A registered agent acts as the state’s means to communicate with a corporation or LLC. Here's why you need one, and how to choose the best person for the role.
When an entrepreneur first starts their business, they have a checklist loaded with items that need to be crossed off. Before opening up shop, some of the areas they’ll need to cover include filing for a DBA (Doing Business As name), registering for trademark protection, applying for the right business licenses, and finding a registered agent.
Wait, what’s that last one again? If you’re not familiar with the term “registered agent,” it’s time to get up to speed with what makes an RA important and what their role is in relation to your business.
What is a registered agent?
A registered agent (RA) acts as the state’s means to communicate with a corporation or LLC. They accept legal and official documents on behalf of your business, including franchise tax forms, annual reports, renewal reminders, and legal notices that can range from a court summons to lawsuit paperwork.
What makes a registered agent so valuable?
One of the biggest immediate benefits to working with an RA is getting an extra layer of privacy. Remember when I mentioned that your business could be served with lawsuit documents? Rather than risk having this happen in front of everyone and damage your reputation, a registered agent steps in to receive service of process for your business during any legal action. From there, they take these documents, organize them, and privately pass them along to the business owner. This ensures that your business maintains separation from the public while staying on track with paperwork.
Speaking of paperwork, registered agents serve as a helpful point of contact. An RA will forward documents and notices to the corporation or LLC, and also provide a service that reports on whether or not the legal entity is in good standing with the state.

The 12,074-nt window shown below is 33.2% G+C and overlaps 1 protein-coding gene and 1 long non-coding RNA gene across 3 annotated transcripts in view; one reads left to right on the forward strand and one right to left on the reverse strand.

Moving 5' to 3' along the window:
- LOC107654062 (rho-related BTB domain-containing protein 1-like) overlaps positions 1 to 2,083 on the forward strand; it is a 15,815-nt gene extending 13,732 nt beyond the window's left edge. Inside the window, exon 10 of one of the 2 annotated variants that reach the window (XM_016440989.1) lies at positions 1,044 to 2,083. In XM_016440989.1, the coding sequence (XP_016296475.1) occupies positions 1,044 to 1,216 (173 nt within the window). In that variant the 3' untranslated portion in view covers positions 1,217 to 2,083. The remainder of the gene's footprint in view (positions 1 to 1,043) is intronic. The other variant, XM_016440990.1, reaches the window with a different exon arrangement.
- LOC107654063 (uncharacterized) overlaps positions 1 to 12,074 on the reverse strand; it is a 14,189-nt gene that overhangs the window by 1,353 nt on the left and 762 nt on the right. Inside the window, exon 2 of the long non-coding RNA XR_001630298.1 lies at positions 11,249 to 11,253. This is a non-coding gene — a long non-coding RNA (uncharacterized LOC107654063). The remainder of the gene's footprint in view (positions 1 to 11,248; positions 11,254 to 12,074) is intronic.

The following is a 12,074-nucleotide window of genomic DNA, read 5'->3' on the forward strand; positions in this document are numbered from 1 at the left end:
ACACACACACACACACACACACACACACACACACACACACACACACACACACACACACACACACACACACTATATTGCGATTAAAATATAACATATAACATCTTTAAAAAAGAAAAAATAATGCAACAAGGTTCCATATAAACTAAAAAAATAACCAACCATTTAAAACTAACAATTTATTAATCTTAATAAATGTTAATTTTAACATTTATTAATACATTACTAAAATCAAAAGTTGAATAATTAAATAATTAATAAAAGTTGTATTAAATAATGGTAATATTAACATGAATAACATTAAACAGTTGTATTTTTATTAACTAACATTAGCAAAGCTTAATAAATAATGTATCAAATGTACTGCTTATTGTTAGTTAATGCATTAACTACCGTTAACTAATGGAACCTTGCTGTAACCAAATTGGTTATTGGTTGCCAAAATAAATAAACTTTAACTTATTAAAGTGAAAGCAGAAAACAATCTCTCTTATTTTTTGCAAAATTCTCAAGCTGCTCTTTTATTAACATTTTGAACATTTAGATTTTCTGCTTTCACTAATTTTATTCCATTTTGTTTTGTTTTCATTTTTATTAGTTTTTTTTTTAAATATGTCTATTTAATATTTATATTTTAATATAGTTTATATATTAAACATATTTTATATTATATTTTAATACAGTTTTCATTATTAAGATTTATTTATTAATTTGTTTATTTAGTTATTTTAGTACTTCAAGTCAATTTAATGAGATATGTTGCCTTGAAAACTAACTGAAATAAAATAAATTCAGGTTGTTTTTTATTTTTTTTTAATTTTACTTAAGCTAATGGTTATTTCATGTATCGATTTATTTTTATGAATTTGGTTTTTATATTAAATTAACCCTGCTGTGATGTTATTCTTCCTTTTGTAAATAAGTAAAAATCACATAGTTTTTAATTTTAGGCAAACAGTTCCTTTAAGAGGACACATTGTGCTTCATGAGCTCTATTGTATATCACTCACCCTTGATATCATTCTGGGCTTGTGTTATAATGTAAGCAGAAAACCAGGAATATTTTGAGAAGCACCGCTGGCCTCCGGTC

Who can be a registered agent?
Good question! Typically, registered agents are either individuals (usually corporate officers, directors, lawyers, or CPAs) or third party organizations. Both are required to have a physical street address within the state (a P.O. Box is not accepted), availability during general business hours, and must be a resident of the state.
Some business owners opt to become their own registered agents in an effort to save a bit of money. However, it is generally advised that entrepreneurs work alongside a third party business. Common issues that comes with being your own RA include trying to figure out which physical address to designate, determining whether or not you’ll be available during general business hours to receive documents, and the security in knowing that unexpected visitors won’t drop by your place of residence or business location. A third party RA is reliable, understands what they are doing, and helps keep track of legislative changes and requirements in the state.
What happens if my business doesn’t have a registered agent?
If your business has incorporated as an LLC or corporation, it is required that they have a designated RA in order to remain complaint with state law. Failing to maintain a registered agent can lead to a domino effect of trouble for your company, including incurring penalties and having the jurisdiction revoke your legal status.
Rather than risk it all, make sure that “designating a registered agent” is added onto your entrepreneurial checklist early on when starting your business. The peace of mind, extra privacy and added security will take you and your small business a long way.